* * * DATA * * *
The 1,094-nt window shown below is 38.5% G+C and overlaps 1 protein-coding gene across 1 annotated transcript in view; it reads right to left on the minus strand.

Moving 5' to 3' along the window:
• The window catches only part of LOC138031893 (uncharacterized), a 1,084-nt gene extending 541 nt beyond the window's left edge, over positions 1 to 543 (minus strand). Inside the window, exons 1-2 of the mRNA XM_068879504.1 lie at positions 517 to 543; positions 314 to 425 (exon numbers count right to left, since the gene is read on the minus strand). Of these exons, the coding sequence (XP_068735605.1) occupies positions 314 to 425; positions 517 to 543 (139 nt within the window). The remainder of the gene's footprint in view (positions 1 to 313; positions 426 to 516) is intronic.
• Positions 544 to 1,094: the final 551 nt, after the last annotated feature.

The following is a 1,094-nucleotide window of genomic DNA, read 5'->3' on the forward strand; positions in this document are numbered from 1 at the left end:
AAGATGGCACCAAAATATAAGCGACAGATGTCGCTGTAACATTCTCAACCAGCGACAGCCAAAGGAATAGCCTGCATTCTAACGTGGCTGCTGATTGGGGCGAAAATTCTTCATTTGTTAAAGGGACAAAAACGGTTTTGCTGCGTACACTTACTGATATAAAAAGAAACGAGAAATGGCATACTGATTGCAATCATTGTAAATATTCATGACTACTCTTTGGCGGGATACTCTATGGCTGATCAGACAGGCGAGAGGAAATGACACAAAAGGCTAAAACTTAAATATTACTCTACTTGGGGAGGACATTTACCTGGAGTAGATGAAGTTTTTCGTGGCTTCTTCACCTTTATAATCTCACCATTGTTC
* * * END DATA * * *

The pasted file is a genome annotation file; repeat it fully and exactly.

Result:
The 1,094-nt window shown below is 38.5% G+C and overlaps 1 protein-coding gene across 1 annotated transcript in view; it reads right to left on the minus strand.

Moving 5' to 3' along the window:
• The window catches only part of LOC138031893 (uncharacterized), a 1,084-nt gene extending 541 nt beyond the window's left edge, over positions 1 to 543 (minus strand). Inside the window, exons 1-2 of the mRNA XM_068879504.1 lie at positions 517 to 543; positions 314 to 425 (exon numbers count right to left, since the gene is read on the minus strand). Of these exons, the coding sequence (XP_068735605.1) occupies positions 314 to 425; positions 517 to 543 (139 nt within the window). The remainder of the gene's footprint in view (positions 1 to 313; positions 426 to 516) is intronic.
• Positions 544 to 1,094: the final 551 nt, after the last annotated feature.

The following is a 1,094-nucleotide window of genomic DNA, read 5'->3' on the forward strand; positions in this document are numbered from 1 at the left end:
AAGATGGCACCAAAATATAAGCGACAGATGTCGCTGTAACATTCTCAACCAGCGACAGCCAAAGGAATAGCCTGCATTCTAACGTGGCTGCTGATTGGGGCGAAAATTCTTCATTTGTTAAAGGGACAAAAACGGTTTTGCTGCGTACACTTACTGATATAAAAAGAAACGAGAAATGGCATACTGATTGCAATCATTGTAAATATTCATGACTACTCTTTGGCGGGATACTCTATGGCTGATCAGACAGGCGAGAGGAAATGACACAAAAGGCTAAAACTTAAATATTACTCTACTTGGGGAGGACATTTACCTGGAGTAGATGAAGTTTTTCGTGGCTTCTTCACCTTTATAATCTCACCATTGTTC